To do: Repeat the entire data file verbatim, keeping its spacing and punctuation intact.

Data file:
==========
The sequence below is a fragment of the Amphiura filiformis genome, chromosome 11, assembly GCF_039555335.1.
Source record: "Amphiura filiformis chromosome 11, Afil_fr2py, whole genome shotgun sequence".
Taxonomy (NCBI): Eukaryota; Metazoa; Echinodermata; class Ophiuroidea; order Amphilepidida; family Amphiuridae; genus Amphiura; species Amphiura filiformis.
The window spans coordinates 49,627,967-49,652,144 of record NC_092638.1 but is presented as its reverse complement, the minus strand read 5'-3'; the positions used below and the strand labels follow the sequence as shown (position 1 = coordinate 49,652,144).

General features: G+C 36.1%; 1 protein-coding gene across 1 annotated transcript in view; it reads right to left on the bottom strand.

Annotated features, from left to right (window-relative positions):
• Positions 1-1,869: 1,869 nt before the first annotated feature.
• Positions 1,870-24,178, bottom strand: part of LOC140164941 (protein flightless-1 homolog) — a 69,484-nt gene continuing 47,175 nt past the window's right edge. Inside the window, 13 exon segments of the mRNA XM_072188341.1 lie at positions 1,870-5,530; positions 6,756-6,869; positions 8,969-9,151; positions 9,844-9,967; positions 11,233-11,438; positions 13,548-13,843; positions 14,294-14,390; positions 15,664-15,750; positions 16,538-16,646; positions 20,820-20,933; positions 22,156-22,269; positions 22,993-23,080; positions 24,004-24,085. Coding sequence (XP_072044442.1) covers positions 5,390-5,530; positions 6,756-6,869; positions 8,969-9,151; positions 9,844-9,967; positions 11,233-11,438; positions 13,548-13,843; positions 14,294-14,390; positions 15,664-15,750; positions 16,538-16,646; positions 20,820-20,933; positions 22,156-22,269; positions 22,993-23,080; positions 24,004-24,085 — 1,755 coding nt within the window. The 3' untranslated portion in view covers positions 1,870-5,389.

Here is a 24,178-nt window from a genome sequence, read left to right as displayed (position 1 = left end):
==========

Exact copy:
The sequence below is a fragment of the Amphiura filiformis genome, chromosome 11, assembly GCF_039555335.1.
Source record: "Amphiura filiformis chromosome 11, Afil_fr2py, whole genome shotgun sequence".
Taxonomy (NCBI): Eukaryota; Metazoa; Echinodermata; class Ophiuroidea; order Amphilepidida; family Amphiuridae; genus Amphiura; species Amphiura filiformis.
The window spans coordinates 49,627,967-49,652,144 of record NC_092638.1 but is presented as its reverse complement, the minus strand read 5'-3'; the positions used below and the strand labels follow the sequence as shown (position 1 = coordinate 49,652,144).

General features: G+C 36.1%; 1 protein-coding gene across 1 annotated transcript in view; it reads right to left on the bottom strand.

Annotated features, from left to right (window-relative positions):
• Positions 1-1,869: 1,869 nt before the first annotated feature.
• Positions 1,870-24,178, bottom strand: part of LOC140164941 (protein flightless-1 homolog) — a 69,484-nt gene continuing 47,175 nt past the window's right edge. Inside the window, 13 exon segments of the mRNA XM_072188341.1 lie at positions 1,870-5,530; positions 6,756-6,869; positions 8,969-9,151; positions 9,844-9,967; positions 11,233-11,438; positions 13,548-13,843; positions 14,294-14,390; positions 15,664-15,750; positions 16,538-16,646; positions 20,820-20,933; positions 22,156-22,269; positions 22,993-23,080; positions 24,004-24,085. Coding sequence (XP_072044442.1) covers positions 5,390-5,530; positions 6,756-6,869; positions 8,969-9,151; positions 9,844-9,967; positions 11,233-11,438; positions 13,548-13,843; positions 14,294-14,390; positions 15,664-15,750; positions 16,538-16,646; positions 20,820-20,933; positions 22,156-22,269; positions 22,993-23,080; positions 24,004-24,085 — 1,755 coding nt within the window. The 3' untranslated portion in view covers positions 1,870-5,389.

Here is a 24,178-nt window from a genome sequence, read left to right as displayed (position 1 = left end):